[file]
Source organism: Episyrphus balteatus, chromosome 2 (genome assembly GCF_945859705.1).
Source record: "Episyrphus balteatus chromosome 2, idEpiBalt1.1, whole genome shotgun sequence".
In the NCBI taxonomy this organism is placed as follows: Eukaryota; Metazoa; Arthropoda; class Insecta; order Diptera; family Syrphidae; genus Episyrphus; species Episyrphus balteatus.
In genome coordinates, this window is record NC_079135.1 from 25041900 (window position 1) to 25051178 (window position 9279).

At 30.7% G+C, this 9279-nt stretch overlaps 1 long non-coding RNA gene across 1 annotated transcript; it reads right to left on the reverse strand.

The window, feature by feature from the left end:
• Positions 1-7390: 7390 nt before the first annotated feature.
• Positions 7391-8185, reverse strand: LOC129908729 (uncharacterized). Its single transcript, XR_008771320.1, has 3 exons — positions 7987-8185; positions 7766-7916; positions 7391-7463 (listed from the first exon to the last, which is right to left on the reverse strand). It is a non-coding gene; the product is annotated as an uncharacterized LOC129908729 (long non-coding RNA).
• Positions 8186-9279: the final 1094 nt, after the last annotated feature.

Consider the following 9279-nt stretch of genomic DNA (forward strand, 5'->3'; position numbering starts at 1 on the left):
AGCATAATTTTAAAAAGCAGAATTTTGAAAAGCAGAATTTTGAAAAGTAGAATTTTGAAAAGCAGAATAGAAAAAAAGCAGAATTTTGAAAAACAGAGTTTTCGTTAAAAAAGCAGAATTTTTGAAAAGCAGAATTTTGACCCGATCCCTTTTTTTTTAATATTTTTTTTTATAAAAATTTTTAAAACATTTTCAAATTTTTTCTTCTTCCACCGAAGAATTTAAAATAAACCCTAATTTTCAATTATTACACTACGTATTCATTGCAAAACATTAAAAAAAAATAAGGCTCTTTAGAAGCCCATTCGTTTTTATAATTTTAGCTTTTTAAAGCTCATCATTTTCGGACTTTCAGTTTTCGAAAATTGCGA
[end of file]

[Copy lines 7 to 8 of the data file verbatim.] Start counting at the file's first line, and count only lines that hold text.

• Positions 1-7390: 7390 nt before the first annotated feature.
• Positions 7391-8185, reverse strand: LOC129908729 (uncharacterized). Its single transcript, XR_008771320.1, has 3 exons — positions 7987-8185; positions 7766-7916; positions 7391-7463 (listed from the first exon to the last, which is right to left on the reverse strand). It is a non-coding gene; the product is annotated as an uncharacterized LOC129908729 (long non-coding RNA).